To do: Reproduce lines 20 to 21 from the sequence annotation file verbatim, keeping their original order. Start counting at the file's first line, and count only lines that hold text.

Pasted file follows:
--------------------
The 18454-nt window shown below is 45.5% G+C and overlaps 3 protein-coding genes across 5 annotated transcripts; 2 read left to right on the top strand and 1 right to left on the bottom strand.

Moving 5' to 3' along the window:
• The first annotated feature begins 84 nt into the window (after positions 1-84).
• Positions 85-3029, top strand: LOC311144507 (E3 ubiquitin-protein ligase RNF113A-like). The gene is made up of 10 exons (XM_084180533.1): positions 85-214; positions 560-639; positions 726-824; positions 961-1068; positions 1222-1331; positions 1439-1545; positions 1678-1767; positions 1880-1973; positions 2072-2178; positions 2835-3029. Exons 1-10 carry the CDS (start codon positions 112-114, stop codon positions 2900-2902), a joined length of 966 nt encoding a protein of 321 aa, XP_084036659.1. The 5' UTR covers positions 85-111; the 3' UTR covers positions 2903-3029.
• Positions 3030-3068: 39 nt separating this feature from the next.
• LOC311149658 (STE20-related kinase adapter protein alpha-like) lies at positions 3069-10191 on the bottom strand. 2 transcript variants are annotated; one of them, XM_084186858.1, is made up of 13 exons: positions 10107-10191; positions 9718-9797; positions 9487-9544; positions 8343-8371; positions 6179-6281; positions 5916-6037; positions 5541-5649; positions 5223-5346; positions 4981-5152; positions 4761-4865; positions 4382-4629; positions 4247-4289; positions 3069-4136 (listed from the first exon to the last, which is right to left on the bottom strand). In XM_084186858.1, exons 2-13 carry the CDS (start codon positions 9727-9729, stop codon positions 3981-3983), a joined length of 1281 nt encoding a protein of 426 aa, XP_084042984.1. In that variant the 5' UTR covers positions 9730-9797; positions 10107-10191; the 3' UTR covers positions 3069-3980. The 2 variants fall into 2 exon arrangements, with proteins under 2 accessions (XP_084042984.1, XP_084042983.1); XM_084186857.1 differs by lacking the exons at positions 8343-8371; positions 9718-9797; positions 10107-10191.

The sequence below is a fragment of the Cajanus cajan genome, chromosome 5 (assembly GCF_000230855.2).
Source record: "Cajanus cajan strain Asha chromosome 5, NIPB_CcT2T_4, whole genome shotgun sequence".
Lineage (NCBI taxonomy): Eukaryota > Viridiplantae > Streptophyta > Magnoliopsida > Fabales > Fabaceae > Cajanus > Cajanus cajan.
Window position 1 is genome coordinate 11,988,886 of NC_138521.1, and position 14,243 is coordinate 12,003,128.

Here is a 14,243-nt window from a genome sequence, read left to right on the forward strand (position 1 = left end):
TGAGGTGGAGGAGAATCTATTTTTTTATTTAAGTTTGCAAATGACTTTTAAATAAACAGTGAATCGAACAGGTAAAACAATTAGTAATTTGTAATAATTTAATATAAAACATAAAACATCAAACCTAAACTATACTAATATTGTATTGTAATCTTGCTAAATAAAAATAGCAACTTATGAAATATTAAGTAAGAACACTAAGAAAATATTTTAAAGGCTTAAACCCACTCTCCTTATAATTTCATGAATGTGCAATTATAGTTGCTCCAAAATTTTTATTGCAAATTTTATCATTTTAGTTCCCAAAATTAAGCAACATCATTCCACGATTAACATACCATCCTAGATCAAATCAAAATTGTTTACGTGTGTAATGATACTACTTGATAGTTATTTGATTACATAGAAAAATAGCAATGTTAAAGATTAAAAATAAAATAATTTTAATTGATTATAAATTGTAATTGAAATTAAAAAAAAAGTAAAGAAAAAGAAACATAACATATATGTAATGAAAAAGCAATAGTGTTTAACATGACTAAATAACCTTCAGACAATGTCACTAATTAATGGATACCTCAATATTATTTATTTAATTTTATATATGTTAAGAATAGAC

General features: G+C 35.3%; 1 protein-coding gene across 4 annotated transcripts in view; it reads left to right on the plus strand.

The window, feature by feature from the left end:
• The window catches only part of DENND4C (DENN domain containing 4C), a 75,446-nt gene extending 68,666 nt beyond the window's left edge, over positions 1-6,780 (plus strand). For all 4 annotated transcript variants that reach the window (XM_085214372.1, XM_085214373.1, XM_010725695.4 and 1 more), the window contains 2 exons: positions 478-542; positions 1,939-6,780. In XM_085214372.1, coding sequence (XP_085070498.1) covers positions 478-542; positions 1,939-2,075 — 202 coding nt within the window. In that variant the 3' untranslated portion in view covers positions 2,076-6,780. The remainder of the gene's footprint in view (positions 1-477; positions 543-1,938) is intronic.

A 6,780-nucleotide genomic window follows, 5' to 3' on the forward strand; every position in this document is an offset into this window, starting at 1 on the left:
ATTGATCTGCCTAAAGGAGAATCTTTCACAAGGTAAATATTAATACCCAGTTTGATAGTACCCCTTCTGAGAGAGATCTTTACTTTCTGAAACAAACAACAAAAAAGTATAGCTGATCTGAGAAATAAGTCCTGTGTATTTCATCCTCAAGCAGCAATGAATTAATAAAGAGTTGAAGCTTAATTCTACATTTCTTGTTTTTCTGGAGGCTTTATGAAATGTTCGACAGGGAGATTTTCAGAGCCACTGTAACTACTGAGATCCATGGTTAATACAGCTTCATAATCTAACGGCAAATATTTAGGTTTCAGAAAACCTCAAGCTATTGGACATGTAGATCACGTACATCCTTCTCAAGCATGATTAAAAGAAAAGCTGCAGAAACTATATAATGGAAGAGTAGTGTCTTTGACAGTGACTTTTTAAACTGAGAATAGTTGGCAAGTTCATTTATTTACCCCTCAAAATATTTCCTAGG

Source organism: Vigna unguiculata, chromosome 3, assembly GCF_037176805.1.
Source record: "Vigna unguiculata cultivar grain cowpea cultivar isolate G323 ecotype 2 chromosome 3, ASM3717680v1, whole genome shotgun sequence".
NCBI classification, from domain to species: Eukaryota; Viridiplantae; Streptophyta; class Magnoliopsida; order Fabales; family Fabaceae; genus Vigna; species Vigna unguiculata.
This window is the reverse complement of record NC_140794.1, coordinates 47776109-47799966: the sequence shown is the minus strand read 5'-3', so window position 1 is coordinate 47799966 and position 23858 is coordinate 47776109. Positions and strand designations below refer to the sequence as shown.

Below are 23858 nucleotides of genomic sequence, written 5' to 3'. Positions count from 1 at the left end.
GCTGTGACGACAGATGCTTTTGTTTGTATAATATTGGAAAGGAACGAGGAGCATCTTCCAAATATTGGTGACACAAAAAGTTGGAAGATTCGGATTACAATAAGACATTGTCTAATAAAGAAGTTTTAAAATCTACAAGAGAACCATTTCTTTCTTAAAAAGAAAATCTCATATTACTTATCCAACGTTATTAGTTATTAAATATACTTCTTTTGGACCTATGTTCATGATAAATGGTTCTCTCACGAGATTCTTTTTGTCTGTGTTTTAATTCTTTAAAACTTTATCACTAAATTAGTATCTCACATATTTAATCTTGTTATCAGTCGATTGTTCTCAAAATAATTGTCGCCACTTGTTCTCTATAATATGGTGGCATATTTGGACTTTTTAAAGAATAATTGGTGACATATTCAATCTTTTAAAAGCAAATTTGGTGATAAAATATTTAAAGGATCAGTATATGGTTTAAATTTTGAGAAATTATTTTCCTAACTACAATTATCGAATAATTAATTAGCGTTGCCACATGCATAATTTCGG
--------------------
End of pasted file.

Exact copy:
NCBI classification, from domain to species: Eukaryota; Viridiplantae; Streptophyta; class Magnoliopsida; order Fabales; family Fabaceae; genus Vigna; species Vigna unguiculata.
This window is the reverse complement of record NC_140794.1, coordinates 47776109-47799966: the sequence shown is the minus strand read 5'-3', so window position 1 is coordinate 47799966 and position 23858 is coordinate 47776109. Positions and strand designations below refer to the sequence as shown.